This is an actual chapter from my manuscript: Cat Pee Diaries & The Stench of Failure
I wanted to put this out in the world because it makes me laugh really hard. Some things are so damn funny, I don’t want to wait for a publisher to bring it to you, so here she is.
Cat Pee Diaries & The Stench of Failure
There are few things that symbolize my lifetime in one single concept and can sum up the true dysfunction and uncouth Petri dish I grew up in. But one of those few things would be cat piss. It will follow me down all paths and crevices of my life, like a hungry ghost with a black light. It’s like a pungent guardian angel, making sure I know of its existence and how I’ll never be emancipated from its smelly grasp.
My epic battle with cat pee began from my birth. At one point, we had around one hundred cats, which were of course all non-spayed or neutered. We didn’t own a litter pan, and they could go defecate or piss anywhere that they liked. About once a month, we’d clean out from behind our couch, and scoop the poops into a few dustpans. I was assisting my brother in the usual feces removal one day, when he burst into the jingle for the Skittles commercial:
“Stoolies! Stoolies! Bite-Sized Candies! Taste the rainbow of fruit flavor!”
I was often the biggest victim of the cat pee Olympics that took place around our two-trailers-attached-to-look-like-a-house. My belongings apparently made the best target from the heavy bladders of our pets, and were constantly saturated by their tender liquids. It was as if they knew what was mine, and made sure they nailed it every time they could. I became very accustomed to the stench, and tried my best to cover it up when exiting the house. I had a Debbie Gibson perfume called “electric youth” that was from an outlet store I would spray on my book bag. It was no match for “electric urine” which was free and in copious amounts from cats’ asses.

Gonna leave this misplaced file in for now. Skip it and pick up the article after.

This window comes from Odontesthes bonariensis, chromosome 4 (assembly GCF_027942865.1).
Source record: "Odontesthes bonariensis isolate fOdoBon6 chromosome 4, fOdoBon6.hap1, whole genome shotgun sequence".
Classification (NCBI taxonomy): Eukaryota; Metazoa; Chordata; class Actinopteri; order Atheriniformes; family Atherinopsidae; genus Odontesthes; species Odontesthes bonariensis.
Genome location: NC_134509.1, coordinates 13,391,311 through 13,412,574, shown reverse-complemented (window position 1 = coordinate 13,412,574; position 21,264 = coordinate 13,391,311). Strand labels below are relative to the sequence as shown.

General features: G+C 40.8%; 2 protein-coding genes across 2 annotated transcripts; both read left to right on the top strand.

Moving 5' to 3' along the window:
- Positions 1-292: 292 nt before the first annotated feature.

I believe I came up with a theory as to why this was so. You see, I was always destined to escape being white trash with the use of my intellect and rarely found initiative in our household. Those cats knew, and they knew they didn’t have much time, so they’d better offload all the piss they could. I’m sure in their decision making process, they meowed “well the guy in the Kiss shirt…he’ll be around a while, so let’s get the nerdy fat girl first.”
Every six months or so when I was growing up, my father would get really angry with all of us, and load a crate of cats up into his truck. He would then dump all of them out deep into the country, as a way to teach us a lesson. We had one cat named Grace who came back 3 times. And I’m certain it was because she missed pissing on my belongings.
The real psychological damage didn’t start until I entered 7th grade. You know that kid that you sat diagonal from, and she smelled like body odor or a cat’s litter pan? Or she had head lice and her shirt tag sticking out? You just wanted to kick her in the face for being disgusting and pathetic, but you never did, cause she was delicate and you “weren’t” that kind of person.” That girl was I. In 1992, when other girls wore shirts with cats on them, I was the real trendsetter wearing shirts with actual cat piss on them.